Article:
PITTSBURGH -- You can look at this 3-2 overtime loss two ways. One is that the Flyers were thisclose to tying this series and gaining home-ice advantage. The other is that the Flyers were thisclose to tying this series and gaining home-ice advantage.
It was an opportunity missed. It was a confidence builder.
Really it all depends on how the next two games play out.
The Flyers' third-period lead hinged on two shots: One that should not have been stopped and another that should have been. Matt Cooke's cross-slot pass found Jordan Staal with a whole net in front of him. Hounded by Braydon Coburn, he pushed the puck back towards Biron's sliding skate. Moments later, on a bouncing-puck rush, Cluadde Giroux nudged a puck onto the stick of Darren Powe, who found the net from a wide angle inside of the right faceoff circle.
It was an uncharacteristically soft goal surrendered by Fleury, who later in the period stopped both Joffrey Lupul and then Jeff Carter on a 2-on-1 that would have all but sealed the win.
Despite the low goal total, much of the game was played at a breakneck pace, and this time the Flyers kept up. The game's first stoppage did not come until seven minutes had elapsed. There were times when an entire set of players on both sides hit the ice between whistles.
Biron was spectacular throughout, using his glove to snap point blank shots from above the circle. The alleged shakiness of Game 1 was not present, at least partly because the Pens didn't get to set up camp in the Flyers zone with anywhere near the frequency of Game 1.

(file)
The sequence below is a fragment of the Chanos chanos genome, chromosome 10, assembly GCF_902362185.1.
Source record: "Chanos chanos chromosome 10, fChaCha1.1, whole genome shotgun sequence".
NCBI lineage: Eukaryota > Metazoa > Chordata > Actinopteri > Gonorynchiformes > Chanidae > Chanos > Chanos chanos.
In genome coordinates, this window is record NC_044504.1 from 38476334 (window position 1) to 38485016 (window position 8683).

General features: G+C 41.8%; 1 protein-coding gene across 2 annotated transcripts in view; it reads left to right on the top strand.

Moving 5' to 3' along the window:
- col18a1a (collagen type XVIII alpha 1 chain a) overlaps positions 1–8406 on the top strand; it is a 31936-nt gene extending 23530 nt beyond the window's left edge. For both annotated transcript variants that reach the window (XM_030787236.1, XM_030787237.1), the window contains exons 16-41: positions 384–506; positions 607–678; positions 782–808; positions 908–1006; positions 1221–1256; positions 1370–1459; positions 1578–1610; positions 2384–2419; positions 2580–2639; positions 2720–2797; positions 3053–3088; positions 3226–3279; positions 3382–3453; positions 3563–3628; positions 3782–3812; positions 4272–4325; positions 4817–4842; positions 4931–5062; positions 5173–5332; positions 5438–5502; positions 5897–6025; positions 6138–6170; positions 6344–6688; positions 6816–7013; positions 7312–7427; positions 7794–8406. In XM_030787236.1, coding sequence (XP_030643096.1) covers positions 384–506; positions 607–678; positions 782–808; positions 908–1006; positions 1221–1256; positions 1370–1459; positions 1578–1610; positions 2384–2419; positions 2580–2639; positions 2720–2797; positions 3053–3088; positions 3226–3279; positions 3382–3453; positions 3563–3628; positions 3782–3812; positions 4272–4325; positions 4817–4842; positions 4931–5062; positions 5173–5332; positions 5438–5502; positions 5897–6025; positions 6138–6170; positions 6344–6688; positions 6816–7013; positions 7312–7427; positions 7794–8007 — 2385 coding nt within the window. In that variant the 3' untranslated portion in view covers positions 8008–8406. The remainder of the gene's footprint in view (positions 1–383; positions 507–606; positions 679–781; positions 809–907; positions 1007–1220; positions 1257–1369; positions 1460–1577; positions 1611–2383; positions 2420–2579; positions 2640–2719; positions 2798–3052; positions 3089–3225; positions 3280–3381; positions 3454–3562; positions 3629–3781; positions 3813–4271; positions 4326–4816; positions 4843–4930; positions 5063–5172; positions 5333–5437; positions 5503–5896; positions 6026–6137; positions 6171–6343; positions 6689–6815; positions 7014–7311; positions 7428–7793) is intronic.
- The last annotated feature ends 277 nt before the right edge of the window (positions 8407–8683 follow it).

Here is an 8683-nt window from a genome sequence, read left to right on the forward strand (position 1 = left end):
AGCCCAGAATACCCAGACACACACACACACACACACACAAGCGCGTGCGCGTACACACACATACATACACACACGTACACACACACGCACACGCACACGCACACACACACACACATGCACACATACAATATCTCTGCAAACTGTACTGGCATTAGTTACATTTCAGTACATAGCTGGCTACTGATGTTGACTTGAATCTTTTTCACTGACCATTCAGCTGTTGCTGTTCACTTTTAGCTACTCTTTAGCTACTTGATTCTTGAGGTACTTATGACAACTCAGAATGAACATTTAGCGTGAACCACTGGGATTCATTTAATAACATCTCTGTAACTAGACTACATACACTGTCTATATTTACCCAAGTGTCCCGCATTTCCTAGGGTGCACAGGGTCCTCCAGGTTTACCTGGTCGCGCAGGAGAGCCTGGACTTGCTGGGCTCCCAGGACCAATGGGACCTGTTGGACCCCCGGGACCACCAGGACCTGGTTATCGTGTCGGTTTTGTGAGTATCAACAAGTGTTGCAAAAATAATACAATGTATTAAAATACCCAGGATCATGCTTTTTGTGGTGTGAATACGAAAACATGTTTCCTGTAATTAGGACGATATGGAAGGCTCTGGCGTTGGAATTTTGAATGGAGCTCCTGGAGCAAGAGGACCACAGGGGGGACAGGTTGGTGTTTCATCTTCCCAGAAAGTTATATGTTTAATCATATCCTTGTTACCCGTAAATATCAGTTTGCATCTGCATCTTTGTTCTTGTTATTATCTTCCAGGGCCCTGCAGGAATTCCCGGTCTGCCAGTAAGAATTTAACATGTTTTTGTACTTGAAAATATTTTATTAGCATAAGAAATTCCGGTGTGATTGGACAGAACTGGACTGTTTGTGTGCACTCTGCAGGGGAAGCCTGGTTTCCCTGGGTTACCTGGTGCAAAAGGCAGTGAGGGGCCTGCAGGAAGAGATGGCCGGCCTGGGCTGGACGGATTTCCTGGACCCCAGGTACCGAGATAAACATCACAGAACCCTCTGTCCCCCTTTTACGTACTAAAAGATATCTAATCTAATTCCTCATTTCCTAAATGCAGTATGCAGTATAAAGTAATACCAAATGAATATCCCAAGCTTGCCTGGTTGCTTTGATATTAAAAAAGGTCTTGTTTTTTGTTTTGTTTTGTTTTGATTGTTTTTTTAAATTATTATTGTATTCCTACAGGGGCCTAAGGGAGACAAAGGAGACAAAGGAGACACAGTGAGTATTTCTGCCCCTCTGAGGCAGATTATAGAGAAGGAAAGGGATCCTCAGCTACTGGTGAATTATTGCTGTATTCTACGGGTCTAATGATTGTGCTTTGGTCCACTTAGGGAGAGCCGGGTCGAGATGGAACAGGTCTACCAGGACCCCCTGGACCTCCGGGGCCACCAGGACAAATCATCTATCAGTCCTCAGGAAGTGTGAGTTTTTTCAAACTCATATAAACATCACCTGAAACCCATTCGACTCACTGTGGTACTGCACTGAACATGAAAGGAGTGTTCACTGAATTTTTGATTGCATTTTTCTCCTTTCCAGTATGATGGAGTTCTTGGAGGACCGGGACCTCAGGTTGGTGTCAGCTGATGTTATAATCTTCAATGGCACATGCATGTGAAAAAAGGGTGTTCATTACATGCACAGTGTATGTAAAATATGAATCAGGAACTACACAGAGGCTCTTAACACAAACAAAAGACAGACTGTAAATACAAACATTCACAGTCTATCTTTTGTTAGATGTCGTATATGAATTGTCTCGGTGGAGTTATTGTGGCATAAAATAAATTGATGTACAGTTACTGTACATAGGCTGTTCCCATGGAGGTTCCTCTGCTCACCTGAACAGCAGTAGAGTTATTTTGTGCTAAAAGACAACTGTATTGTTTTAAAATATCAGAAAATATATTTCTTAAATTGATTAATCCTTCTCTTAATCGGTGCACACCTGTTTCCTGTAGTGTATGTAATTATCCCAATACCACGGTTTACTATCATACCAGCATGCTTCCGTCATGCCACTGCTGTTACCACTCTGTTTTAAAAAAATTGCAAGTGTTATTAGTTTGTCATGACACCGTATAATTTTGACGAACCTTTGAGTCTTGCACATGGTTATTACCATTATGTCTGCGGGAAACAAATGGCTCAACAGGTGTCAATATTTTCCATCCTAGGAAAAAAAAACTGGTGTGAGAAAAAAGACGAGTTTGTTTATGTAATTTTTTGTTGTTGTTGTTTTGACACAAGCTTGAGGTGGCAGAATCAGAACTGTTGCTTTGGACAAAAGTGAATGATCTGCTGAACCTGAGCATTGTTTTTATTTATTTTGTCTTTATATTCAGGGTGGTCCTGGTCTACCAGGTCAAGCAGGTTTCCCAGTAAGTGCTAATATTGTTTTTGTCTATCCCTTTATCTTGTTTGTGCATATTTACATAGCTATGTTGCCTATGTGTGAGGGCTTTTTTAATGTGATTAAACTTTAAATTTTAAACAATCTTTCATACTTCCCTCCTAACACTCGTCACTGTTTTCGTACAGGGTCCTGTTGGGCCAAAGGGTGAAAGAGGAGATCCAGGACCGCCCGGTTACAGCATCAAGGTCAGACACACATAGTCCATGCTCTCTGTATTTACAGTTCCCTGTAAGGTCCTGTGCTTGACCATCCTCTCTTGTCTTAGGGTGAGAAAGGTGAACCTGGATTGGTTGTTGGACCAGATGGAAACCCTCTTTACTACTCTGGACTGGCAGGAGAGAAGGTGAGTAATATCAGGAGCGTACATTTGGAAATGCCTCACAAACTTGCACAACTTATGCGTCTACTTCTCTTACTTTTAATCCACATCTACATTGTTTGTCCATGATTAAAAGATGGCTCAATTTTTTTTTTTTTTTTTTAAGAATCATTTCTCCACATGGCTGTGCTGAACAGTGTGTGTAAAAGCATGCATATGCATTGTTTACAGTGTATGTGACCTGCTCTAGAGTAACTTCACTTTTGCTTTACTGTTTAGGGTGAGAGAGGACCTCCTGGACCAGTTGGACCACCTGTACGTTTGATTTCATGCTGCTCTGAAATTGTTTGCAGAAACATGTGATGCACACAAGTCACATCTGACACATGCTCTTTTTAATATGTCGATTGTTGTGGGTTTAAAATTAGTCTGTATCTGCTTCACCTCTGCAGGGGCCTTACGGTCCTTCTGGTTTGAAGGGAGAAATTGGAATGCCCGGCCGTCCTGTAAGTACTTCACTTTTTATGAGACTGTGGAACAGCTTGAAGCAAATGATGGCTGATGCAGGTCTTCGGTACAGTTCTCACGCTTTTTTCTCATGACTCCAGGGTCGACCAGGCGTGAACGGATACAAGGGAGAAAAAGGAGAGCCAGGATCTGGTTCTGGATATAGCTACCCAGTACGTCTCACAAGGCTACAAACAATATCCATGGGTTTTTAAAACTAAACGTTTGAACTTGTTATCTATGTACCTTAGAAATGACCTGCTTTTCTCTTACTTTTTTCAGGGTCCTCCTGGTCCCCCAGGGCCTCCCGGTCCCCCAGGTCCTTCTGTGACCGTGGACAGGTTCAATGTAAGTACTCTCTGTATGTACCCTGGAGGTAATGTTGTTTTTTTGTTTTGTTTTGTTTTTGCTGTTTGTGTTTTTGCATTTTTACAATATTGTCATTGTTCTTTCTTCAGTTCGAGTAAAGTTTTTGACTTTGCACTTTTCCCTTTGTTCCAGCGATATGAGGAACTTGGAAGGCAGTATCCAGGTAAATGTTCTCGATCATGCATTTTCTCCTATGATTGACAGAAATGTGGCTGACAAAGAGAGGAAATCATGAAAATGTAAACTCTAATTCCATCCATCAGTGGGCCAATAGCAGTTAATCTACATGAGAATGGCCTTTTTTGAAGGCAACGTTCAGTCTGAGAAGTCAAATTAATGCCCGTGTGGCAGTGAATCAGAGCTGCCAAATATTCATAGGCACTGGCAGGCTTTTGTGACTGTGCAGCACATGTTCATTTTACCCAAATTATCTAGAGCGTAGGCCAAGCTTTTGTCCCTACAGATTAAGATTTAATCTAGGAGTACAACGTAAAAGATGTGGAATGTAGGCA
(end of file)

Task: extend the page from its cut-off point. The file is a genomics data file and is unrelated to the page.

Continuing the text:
The Penguins didn't come out with near the intensity of their first period Wednesday, and the Flyers played possibly their most determined first period since swamping Toronto with five early goals on April 3. Stylistically though, it more resembled their 3-1 victory here on March 22, clogging the middle of the ice, chipping pucks and measuring risk. Two big saves by Marc-Andre Fleury on Jeff Carter and Arron Asham kept the Flyers from expanding that lead.
Two first-period numbers stood out. They were penalized once, scored on one of their power plays, and applied great pressure on the other. And they won nine of 17 faceoffs.
That flipped the following period, especially early, as the Penguins swamped Philadelphia in the early going, but could not crack Biron. When they finally did, it began as an innocent breakout play, but finished with Evgeni Malkin running a puck through Simon Gagne to Bill Guerin, he wrested into the high corner over Biron's blocker shoulder.